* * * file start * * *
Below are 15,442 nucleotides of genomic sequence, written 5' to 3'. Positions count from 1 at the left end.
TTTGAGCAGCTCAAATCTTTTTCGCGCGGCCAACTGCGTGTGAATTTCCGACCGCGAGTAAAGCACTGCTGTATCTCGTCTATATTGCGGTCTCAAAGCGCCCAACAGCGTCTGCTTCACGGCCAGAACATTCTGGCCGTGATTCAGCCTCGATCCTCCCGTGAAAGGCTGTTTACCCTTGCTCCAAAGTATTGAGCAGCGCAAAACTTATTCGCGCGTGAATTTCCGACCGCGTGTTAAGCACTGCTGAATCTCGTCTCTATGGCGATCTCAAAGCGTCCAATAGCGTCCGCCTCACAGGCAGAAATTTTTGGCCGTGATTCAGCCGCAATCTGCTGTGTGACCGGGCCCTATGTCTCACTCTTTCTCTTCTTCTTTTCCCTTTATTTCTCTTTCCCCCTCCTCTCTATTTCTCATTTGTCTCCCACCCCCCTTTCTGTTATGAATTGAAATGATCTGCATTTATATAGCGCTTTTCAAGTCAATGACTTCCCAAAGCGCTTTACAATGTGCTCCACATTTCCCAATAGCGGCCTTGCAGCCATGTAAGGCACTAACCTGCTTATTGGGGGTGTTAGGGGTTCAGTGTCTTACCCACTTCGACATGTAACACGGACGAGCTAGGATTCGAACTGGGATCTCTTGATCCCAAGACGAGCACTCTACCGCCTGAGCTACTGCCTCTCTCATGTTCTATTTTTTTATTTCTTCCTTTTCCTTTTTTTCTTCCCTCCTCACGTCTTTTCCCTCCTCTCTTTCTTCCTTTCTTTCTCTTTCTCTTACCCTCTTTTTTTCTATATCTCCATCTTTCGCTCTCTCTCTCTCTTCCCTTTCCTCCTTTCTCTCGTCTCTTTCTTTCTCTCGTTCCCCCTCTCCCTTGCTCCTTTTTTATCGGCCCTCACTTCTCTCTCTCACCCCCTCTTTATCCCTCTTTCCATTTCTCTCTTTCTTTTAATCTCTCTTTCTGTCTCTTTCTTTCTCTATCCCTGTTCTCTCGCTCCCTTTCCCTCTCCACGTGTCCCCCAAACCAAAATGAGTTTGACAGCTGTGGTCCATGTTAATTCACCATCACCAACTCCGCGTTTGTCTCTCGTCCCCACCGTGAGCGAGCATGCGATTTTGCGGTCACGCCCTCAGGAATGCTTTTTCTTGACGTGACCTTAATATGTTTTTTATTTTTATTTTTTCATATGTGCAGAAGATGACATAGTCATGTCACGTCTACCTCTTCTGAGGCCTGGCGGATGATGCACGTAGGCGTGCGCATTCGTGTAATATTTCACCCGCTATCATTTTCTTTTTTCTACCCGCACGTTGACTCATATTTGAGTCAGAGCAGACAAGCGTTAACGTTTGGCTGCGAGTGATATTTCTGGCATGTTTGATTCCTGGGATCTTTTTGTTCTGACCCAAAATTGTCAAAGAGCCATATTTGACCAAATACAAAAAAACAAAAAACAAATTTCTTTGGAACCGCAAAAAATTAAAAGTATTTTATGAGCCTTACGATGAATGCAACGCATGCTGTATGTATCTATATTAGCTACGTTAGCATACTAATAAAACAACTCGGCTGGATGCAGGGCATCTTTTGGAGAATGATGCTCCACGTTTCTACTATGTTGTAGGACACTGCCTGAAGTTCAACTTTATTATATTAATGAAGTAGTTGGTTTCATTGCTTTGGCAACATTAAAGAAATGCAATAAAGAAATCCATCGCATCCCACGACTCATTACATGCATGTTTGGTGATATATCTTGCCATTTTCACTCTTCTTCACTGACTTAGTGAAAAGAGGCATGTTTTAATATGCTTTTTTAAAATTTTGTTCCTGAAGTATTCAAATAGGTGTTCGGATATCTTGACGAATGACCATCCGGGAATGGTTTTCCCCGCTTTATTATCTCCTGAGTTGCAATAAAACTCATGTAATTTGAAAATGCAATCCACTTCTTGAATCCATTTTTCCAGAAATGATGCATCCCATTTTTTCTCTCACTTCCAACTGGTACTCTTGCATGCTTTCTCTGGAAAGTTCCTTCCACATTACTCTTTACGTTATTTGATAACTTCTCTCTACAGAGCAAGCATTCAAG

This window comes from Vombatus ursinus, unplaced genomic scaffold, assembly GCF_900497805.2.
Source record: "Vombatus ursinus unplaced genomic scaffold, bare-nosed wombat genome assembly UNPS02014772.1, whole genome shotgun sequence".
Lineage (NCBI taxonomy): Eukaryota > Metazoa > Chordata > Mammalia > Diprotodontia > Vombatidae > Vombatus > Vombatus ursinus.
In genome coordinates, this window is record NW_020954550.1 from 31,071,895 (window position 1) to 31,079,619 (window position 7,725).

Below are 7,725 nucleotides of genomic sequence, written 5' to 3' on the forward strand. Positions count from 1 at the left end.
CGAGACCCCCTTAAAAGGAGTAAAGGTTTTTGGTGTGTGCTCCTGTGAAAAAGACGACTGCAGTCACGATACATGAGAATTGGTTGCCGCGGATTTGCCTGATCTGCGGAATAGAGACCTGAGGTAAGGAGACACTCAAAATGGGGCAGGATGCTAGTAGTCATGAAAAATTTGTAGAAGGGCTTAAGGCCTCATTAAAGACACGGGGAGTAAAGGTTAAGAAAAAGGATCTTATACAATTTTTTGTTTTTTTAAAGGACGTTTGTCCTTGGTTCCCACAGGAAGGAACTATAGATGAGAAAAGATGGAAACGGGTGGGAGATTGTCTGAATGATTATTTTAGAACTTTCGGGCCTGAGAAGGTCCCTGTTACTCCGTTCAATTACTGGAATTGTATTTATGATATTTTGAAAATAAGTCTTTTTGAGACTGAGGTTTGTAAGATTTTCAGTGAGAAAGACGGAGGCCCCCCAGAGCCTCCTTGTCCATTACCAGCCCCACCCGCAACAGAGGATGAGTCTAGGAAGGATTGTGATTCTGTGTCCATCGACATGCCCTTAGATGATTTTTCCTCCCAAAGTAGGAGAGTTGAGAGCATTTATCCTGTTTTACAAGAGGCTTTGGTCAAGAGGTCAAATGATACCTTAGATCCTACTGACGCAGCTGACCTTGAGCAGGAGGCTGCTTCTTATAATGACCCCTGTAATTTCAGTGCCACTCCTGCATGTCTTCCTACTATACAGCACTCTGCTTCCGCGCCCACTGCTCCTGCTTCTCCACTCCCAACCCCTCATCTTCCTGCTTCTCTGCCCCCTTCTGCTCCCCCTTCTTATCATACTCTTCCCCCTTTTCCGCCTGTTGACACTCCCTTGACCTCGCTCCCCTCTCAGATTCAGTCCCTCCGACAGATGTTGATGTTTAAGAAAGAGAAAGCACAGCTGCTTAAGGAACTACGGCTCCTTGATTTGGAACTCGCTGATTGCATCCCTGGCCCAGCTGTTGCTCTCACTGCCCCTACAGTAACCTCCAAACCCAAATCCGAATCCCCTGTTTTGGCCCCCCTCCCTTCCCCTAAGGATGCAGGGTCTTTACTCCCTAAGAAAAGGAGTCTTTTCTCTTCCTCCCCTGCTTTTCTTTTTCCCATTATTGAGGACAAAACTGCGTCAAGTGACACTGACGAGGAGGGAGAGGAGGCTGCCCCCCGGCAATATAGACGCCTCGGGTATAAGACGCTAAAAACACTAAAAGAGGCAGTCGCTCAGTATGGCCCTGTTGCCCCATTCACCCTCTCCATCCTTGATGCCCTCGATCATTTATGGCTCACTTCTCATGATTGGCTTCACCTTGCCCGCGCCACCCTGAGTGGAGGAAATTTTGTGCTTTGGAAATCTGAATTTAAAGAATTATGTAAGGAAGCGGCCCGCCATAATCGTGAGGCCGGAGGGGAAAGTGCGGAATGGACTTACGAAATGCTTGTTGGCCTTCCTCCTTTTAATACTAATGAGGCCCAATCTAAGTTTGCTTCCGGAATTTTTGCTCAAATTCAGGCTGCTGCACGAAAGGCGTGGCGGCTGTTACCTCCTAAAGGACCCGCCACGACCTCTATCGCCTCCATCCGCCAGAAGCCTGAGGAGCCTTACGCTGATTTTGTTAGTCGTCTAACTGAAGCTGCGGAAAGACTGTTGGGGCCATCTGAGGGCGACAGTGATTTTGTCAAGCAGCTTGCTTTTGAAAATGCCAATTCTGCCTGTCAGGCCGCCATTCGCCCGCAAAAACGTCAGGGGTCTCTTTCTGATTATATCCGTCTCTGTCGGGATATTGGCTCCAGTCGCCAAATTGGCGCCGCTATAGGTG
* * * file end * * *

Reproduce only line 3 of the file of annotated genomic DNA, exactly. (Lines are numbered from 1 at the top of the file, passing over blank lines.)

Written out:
This window comes from Vombatus ursinus, unplaced genomic scaffold, assembly GCF_900497805.2.